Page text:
J. Phys. IV France
Volume 120, December 2004
Page(s) 625 - 633

J. Phys. IV France 120 (2004) 625-633

DOI: 10.1051/jp4:2004120072

Studies of the thermo-mechanical material response of a Boron steel by inverse modelling

P. Åkerström and M. Oldenburg

Department of Applied Physics and Mechanical Engineering, Luleå University of Technology, 971 87 Luleå, Sweden

In numerical forming simulations of the hot stamping process, the lack of reliable material data, especially at higher temperatures gives quite rough estimations of the stamping forces, strains, residual stresses and achieved final product shape. Traditionally, the material is characterised by several isothermal compression or tension tests at elevated temperatures and strain rates. The present work have pointed out an alternative/complementary approach to reduce the number of experiments and to obtain good results by using Gleeble compression tests at continuous cooling with different compression start temperatures. The isothermal mechanical response was established by means of inverse modeling, with start values obtained from isothermal test results. Three different functions describing the flow stress as function of temperature and plastic strain have been tested and compared in usefulness for the steel grade used. The main object function consists of three parts, one from each compression start temperature. The object function in the inverse problem is based on the deviation in compression force-displacement data and radial displacement at the mid point of the specimen. Minimisation of the objective function with respect to the material parameters were performed using an in-house optimization software which is based on the subplex method. The established material response has been evaluated by comparison with data from a separate forming test. For the boron steel in the austenitic phase, the Nemat-Nasser model was found to describe the material response with acceptable agreement within the temperature and strain interval studied in the experimental validation.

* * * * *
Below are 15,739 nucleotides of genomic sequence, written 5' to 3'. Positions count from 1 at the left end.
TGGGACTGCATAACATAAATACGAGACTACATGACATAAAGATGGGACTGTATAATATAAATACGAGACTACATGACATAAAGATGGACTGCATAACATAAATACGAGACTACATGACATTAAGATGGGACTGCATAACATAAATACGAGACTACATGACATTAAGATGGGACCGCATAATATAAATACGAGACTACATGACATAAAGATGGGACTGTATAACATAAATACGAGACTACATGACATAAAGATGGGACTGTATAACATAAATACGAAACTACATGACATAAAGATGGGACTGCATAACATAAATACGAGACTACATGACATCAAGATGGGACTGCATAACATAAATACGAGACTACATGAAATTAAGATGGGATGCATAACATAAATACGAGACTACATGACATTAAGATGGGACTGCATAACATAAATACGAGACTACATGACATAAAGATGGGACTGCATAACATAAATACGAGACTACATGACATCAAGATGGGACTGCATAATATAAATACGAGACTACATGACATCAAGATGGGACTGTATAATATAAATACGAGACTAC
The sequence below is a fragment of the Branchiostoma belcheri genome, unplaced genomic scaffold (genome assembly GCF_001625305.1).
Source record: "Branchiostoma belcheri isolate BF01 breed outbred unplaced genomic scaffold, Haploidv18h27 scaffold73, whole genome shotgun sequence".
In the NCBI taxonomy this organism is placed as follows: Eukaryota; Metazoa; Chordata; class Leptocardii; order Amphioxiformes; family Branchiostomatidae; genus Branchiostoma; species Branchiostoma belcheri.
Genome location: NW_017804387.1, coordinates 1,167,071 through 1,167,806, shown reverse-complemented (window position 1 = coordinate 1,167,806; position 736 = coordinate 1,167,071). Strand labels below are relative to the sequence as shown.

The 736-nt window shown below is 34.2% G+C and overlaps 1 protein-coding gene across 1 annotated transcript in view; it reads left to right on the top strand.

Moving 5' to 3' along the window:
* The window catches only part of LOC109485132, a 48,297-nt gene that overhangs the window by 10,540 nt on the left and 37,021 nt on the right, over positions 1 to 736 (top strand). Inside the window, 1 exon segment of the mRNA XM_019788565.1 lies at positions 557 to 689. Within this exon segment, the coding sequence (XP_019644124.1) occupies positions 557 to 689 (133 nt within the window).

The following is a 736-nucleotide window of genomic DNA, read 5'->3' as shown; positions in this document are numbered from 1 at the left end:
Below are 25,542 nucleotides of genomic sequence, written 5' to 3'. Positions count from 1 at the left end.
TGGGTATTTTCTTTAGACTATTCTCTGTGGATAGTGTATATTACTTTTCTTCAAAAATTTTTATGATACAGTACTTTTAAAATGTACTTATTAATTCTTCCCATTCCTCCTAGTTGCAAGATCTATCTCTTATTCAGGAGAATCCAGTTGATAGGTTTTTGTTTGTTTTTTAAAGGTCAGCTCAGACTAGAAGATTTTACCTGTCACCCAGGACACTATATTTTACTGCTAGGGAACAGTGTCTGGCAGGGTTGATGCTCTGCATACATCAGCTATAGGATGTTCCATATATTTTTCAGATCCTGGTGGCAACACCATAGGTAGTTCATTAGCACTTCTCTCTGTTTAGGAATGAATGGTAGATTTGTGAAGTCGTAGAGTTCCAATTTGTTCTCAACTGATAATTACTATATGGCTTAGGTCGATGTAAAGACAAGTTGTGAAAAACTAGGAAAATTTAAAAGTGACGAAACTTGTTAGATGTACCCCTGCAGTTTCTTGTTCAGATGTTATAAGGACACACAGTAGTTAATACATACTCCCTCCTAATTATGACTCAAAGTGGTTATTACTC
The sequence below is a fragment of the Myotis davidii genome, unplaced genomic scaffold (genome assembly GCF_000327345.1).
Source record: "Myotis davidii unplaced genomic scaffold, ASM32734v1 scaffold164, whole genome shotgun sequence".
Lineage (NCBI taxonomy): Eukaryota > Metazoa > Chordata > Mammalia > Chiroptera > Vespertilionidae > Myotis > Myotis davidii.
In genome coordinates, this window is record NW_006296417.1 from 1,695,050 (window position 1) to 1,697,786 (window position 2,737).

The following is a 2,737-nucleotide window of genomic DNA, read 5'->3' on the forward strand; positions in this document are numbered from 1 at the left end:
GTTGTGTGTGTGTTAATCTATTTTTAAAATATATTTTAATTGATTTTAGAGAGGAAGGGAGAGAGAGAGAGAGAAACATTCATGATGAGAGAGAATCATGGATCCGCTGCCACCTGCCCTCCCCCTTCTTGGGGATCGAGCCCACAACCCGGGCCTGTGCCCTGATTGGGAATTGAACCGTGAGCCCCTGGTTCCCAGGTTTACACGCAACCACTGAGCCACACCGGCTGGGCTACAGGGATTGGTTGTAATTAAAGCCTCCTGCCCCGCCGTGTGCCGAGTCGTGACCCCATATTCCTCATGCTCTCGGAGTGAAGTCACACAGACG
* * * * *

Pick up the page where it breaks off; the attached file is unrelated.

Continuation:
© EDP Sciences 2004